Attorney General Gurbir S. Grewal announced that New Jersey, New York, and a coalition of state, county and local governments are suing to block the policy and operational changes recently put in place by the U.S. Postal Service (USPS).
The complaint alleges that these changes have already disrupted vital mail services and could hamper New Jersey’s administration of the upcoming election, which will primarily use mail-in ballots to protect voters from COVID-19.
In a complaint filed today in U.S. District Court for the District of Columbia, the plaintiffs contend that the changes – including dismantling hundreds of mail-sorting machines, reducing the number of mailboxes available to the public, and rolling back postal worker overtime -- are unlawful because they were implemented without a required public hearing before the Postal Regulatory Commission.
The lawsuit also contends that the changes—and the resultant nationwide mail service slowdown—represent an abdication of the USPS’s mission, could be harmful to some individuals who receive medications and other products critical to their health via the mail, and violate the Elections Clause of the U.S. Constitution by interfering with the States’ authority to set rules for the election.
“Voting by mail is safe, secure, and reliable and we intend to keep it that way for New Jerseyans," Attorney General Grewal said. "Americans will vote by mail-in record numbers this November and the Postal Service’s dramatic changes threaten to disenfranchise voters by disrupting mail service. We will continue working with other state Attorneys General to protect the election and voter rights,”
“In addition,” Attorney General Grewal said, “countless people in New Jersey and across the nation, including some of our most vulnerable citizens, rely on the mail for prescription drugs and other things that help them survive. During this critical time, Americans deserve better than a mail slow-down rooted in political gamesmanship.”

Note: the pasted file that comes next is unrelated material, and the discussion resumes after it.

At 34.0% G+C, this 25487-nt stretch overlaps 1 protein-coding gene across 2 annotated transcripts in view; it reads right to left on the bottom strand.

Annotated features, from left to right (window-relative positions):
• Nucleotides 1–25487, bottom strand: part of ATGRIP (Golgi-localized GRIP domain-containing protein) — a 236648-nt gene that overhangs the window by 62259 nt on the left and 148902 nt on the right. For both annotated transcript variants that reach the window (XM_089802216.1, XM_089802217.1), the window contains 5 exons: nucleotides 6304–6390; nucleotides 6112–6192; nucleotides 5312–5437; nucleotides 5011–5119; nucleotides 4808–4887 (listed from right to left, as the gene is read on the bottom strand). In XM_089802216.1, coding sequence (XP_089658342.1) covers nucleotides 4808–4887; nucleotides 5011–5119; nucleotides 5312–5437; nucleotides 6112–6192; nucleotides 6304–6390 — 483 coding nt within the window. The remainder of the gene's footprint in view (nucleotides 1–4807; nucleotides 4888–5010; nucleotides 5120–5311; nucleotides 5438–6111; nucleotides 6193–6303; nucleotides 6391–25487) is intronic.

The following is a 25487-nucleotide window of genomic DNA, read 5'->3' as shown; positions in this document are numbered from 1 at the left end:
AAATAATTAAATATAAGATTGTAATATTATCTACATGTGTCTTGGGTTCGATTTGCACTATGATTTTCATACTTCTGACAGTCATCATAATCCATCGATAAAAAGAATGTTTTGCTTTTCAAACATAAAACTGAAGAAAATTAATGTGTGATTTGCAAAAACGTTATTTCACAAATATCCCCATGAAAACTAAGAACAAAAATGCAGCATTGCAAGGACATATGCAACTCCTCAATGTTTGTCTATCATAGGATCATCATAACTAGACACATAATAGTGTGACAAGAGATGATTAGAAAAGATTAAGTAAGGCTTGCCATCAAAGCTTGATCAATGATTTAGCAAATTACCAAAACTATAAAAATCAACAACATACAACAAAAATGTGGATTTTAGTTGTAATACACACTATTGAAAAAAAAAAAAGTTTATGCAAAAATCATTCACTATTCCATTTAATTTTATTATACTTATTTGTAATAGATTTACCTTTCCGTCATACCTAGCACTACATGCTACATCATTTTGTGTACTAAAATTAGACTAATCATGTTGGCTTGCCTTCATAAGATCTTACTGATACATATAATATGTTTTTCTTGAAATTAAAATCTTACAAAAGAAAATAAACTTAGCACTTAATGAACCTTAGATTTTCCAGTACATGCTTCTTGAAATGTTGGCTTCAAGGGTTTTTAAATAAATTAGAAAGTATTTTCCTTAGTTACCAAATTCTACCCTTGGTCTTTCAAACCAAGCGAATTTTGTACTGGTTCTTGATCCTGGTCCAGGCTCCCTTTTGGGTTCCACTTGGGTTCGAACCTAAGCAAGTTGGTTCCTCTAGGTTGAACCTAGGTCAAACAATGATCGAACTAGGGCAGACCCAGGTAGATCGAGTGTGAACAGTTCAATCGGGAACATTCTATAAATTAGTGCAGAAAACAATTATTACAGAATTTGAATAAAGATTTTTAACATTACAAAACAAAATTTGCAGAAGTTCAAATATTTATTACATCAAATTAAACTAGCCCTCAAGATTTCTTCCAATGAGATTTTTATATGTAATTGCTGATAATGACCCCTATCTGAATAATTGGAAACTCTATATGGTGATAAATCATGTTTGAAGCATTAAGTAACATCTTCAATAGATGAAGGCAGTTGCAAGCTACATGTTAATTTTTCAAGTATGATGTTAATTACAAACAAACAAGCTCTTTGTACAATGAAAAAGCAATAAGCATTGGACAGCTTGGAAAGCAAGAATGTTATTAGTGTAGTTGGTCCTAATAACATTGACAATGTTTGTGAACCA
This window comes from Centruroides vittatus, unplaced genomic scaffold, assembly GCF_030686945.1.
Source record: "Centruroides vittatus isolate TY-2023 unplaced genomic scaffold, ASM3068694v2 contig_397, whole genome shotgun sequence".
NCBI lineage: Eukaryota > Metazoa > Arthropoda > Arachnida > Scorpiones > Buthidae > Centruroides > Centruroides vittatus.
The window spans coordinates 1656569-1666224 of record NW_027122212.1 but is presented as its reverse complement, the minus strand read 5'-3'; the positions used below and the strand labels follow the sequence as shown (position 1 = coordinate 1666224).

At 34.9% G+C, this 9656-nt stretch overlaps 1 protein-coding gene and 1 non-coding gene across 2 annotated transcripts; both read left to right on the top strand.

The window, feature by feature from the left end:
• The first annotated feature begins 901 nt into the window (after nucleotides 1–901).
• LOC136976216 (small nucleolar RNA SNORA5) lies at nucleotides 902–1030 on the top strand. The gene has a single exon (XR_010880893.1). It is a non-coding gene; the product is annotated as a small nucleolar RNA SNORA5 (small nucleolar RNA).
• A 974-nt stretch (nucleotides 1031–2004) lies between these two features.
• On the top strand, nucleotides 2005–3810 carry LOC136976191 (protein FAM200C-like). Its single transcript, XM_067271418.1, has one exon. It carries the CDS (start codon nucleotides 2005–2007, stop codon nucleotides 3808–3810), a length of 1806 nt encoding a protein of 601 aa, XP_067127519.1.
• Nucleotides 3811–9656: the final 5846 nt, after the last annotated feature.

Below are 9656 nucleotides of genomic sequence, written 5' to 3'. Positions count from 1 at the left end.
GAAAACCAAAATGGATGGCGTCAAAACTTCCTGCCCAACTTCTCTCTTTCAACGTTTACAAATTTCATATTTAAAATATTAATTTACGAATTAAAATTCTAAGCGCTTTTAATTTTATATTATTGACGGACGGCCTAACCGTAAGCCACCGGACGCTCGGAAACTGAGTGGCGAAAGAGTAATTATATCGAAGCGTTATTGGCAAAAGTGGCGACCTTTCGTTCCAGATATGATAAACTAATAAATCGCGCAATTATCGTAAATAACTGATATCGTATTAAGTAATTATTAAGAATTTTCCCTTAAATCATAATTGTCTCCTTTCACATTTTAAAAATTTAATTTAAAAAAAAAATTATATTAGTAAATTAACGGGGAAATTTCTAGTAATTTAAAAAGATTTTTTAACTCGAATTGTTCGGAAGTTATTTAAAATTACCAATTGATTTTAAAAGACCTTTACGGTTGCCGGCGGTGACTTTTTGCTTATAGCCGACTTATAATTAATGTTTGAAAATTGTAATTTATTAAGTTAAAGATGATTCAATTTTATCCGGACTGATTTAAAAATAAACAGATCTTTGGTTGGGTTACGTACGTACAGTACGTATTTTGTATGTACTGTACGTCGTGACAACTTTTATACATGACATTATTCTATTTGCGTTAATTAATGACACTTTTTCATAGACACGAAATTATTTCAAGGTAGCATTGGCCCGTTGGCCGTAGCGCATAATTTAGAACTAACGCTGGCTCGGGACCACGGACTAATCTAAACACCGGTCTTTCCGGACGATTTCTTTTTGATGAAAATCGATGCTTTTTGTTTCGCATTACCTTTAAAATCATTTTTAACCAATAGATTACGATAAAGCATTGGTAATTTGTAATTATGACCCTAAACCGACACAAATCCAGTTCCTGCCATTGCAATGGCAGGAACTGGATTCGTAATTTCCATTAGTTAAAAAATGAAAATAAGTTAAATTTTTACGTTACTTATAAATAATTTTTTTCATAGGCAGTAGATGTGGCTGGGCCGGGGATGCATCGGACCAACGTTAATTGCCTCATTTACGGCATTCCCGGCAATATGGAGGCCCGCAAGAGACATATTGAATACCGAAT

Led by New York Attorney General Letitia James, today’s lawsuit notes that under the USPS’s universal service obligation, the agency has a “legal mandate” to serve all areas of the country and that its historic commitment has been to ensure that “no Americans are unable to access the mail.”
The complaint also notes that one of the Postal Service’s “most critical functions” is to support federal, state and local elections across the country through the delivery of critical election materials such as ballots, voter registration cards, absentee applications and polling place notifications.
Asserting that the USPS leadership has reduced public access to mail service and essentially institutionalized delays in mail processing and sorting, the complaint alleges harm to both the plaintiff governments and their residents.
For instance, the complaint alleges that on August 16, a USPS distribution center in Jersey City, New Jersey, was still storing Marketing Mail packages that had been scheduled for delivery as early as July 18.
Americans “will vote by mail-in record numbers” in the November 2020 election, the complaint asserts, and the mail service slowdown caused by USPS’s “dramatic” changes not only threatens to disenfranchise those voters but also to require states to expend “substantial economic and administrative resources” to accommodate vote-by-mail delays.
And while Postmaster General Louis DeJoy has said certain of the changes at issue will be suspended, the complaint notes, he has said that removed sorting machines and other equipment will not be returned, and has not presented a plan to restore timely mail service.
Underlying the disruptive changes implemented by the Postal Service, today’s complaint asserts, is President Trump’s opposition to mail-in voting for partisan political reasons, and his “concerted efforts to interfere with” the mail-in voting process by undermining the postal service.
Today’s complaint concludes by asking the court to vacate all changes implemented by USPS because they are illegal and because millions of Americans will not be voting in person in November and are depending upon the timely delivery of election mail to ensure their votes are counted.